The much-maligned National Health Insurance (NHI) bill has been tabled for Parliament’s consideration. Plans to prevent its rollout are already well underway, as medical professionals and opposition political parties vehemently oppose the proposals.
NHI in brief
- Opponents believe that NHI would essentially be another state-owned entity – potentially failing, like Eskom, Denel and SAA
- The taxpayer will fund the NHI
- General tax revenue will include transferring funds from provincial health budgets to the NHI Fund
- Taxpayers’ medical scheme fees tax credit will be reallocated to the NHI Fund
- A payroll tax (employer and employee) will be implemented
- A surcharge on personal income tax will be implemented
- The bill obscures what the NHI rollout would cost, but three figures include R165 billion, R259 billion and R450 billion
- There are roughly 21 million taxpayers in South Africa
- Only 30% of them – about 7.6 million people – are actually registered to pay tax or sit above the annual income threshold
- Taxpayers would pay between R7 857 and R21 428 per person for NHI
- If everyone in South Africa had to contribute, they would pay between R2 807 and R7 656 per person
By Tom Head for The South African
The National Qualifications Amendment Bill is not here to play, ladies and gentlemen. The adjustment to the existing legislation comes with some pretty stern updates, which aims to clamp-down on dishonesty from applicants who embellish the truth on a CV.
The South African Qualifications Association (SAQA) will be charged with monitoring the registered qualifications of each citizen in South Africa. That’s quite the task for such a modest regulatory body, but the ANC has voted the move through in Parliament.
What is the National Qualifications Amendment Bill?
Cyril Ramaphosa now has the final say on what happens next – it’ll be his decision on whether the government should plough ahead with the proposals should they remain in power after Wednesday 8 May.
The bill isn’t likely to impact working-to-middle class workers too much, but it will serve as a deterrent to citizens applying for high-profile jobs. Executives, CEOs and even our politicians will be subject to rigorous background checks. If they are found to be lying about their educational history, stiff penalties await:
“Any person convicted of an offence in terms of this act is liable to a fine or to imprisonment for a term of no longer than five years, or to both a fine and such imprisonment.”
“Any person, educational institution, board member or director may be ordered to close its business and be declared unfit to register a new business for a period not exceeding 10 years.”
Lying on your CV could soon be a serious legal issue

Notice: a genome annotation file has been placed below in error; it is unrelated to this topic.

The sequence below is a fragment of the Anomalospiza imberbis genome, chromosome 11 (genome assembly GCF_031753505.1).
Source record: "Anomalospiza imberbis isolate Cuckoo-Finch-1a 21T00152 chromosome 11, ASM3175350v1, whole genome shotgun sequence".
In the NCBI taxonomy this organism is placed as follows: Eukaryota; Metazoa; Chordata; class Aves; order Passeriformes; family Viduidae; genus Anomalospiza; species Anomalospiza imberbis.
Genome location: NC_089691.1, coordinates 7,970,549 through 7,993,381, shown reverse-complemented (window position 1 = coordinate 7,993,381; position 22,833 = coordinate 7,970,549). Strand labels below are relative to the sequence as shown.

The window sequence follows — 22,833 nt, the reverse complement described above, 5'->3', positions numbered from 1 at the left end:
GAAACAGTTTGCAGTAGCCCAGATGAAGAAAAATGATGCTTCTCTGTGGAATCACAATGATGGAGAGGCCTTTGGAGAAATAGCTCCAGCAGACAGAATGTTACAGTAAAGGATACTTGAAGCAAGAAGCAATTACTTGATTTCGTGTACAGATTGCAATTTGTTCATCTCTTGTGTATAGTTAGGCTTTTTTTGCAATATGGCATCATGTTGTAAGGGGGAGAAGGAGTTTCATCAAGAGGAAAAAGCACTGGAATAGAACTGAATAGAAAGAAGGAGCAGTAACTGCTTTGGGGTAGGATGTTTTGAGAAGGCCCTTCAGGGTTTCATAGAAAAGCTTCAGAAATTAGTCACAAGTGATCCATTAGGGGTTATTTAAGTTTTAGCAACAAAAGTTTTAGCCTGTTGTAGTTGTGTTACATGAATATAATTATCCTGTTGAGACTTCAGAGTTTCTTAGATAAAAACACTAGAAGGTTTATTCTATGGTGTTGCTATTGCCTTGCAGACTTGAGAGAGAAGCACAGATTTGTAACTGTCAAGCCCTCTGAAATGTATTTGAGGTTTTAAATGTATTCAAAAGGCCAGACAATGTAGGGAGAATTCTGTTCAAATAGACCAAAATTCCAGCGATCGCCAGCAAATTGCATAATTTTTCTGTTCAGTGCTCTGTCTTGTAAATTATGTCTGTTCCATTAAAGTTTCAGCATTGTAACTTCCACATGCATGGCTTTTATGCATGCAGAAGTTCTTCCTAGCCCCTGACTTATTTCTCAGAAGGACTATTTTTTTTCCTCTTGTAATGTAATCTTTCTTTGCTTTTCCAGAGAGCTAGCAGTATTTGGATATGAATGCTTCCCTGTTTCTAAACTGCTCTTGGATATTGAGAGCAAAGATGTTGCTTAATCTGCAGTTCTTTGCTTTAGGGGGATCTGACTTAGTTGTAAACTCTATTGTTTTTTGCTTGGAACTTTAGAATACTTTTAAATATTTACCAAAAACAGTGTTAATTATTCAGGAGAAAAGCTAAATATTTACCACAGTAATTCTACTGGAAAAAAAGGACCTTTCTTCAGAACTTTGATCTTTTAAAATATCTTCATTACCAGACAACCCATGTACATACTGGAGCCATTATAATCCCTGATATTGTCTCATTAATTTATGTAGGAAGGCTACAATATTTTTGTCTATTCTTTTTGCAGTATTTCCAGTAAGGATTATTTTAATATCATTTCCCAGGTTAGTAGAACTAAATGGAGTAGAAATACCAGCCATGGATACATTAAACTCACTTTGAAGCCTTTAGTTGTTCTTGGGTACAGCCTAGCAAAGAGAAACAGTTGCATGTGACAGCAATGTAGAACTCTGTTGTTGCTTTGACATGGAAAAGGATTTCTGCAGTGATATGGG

The punishment is not retroactive – so if your name is Jacob Zuma or Hlaudi Motsoeneng, you can breathe a sigh of relief. But if Ramaphosa decides to give this the green light, you may well have told your last porkie on a resume.
As IOL report, 97 national qualifications and 95 foreign qualifications were misrepresented between last October and November. That increased the total number of fraudulent applications up to 1 564 over the past 10 years.
The bill also aims to publish a “name and shame” list for those who try and push their luck just a little too far. So, if your CV is looking a little bare at the moment, try and think outside of the box – and not outside of reality.
The rand briefly broke below R14.00 to the US dollar following the news that Parliament’s portfolio committee on public works withdrew its expropriation bill on Tuesday.
The public works committee said in a short statement that it “officially resolved, in accordance with Joint Rule 208 (2), to reject (withdraw) the Expropriation Bill [B4D of 2015] so that it may be re-introduced at a later stage”. The bill is separate to the review of section 25 of the Constitution currently under way to make it possible for the state to expropriate land without compensation.
The rand, which immediately firmed to R13.95/$, returned to trade 0.06% firmer at R14.15 to the greenback by 17:13 in Johannesburg.
Important to note is that the expropriation bill existed before the latest processes on land expropriation and was referred back to Parliament by former president Jacob Zuma, who said consultation around the bill was inadequate.
Zuma returned the bill to parliament in 2017 due to inadequate public participation for the bill.
During its December conference, the ANC and its delegates agreed that expropriating land without compensation should be among mechanisms to effect land reform.
The condition was that expropriation should not undermine the economy, agricultural production and food security.
The constitutional review committee is due to report back to Parliament regarding its findings from the nationwide hearings on expropriation soon.
The controversial Films and Publications Amendment Bill, labelled by some as the “Internet Censorship Bill”, has been passed by the National Assembly.